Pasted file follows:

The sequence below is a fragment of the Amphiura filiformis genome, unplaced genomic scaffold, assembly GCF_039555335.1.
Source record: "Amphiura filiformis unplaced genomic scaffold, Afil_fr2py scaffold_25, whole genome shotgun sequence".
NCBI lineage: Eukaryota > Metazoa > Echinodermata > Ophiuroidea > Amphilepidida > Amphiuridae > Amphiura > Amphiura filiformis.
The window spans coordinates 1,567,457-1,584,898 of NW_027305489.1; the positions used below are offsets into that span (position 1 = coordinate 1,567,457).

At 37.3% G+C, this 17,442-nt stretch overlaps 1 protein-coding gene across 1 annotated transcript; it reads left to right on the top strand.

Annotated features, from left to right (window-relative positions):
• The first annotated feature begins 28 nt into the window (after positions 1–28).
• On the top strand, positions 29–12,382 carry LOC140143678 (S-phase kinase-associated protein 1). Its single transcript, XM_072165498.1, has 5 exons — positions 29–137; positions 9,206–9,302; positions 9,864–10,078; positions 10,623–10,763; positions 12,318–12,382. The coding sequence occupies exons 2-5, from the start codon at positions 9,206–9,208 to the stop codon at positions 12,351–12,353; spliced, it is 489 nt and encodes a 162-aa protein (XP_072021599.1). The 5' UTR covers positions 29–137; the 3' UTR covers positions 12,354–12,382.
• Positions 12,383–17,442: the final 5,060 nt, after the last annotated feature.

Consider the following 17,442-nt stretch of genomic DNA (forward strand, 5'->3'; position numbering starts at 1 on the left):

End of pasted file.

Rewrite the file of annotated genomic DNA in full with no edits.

The sequence below is a fragment of the Amphiura filiformis genome, unplaced genomic scaffold, assembly GCF_039555335.1.
Source record: "Amphiura filiformis unplaced genomic scaffold, Afil_fr2py scaffold_25, whole genome shotgun sequence".
NCBI lineage: Eukaryota > Metazoa > Echinodermata > Ophiuroidea > Amphilepidida > Amphiuridae > Amphiura > Amphiura filiformis.
The window spans coordinates 1,567,457-1,584,898 of NW_027305489.1; the positions used below are offsets into that span (position 1 = coordinate 1,567,457).

At 37.3% G+C, this 17,442-nt stretch overlaps 1 protein-coding gene across 1 annotated transcript; it reads left to right on the top strand.

Annotated features, from left to right (window-relative positions):
• The first annotated feature begins 28 nt into the window (after positions 1–28).
• On the top strand, positions 29–12,382 carry LOC140143678 (S-phase kinase-associated protein 1). Its single transcript, XM_072165498.1, has 5 exons — positions 29–137; positions 9,206–9,302; positions 9,864–10,078; positions 10,623–10,763; positions 12,318–12,382. The coding sequence occupies exons 2-5, from the start codon at positions 9,206–9,208 to the stop codon at positions 12,351–12,353; spliced, it is 489 nt and encodes a 162-aa protein (XP_072021599.1). The 5' UTR covers positions 29–137; the 3' UTR covers positions 12,354–12,382.
• Positions 12,383–17,442: the final 5,060 nt, after the last annotated feature.

Consider the following 17,442-nt stretch of genomic DNA (forward strand, 5'->3'; position numbering starts at 1 on the left):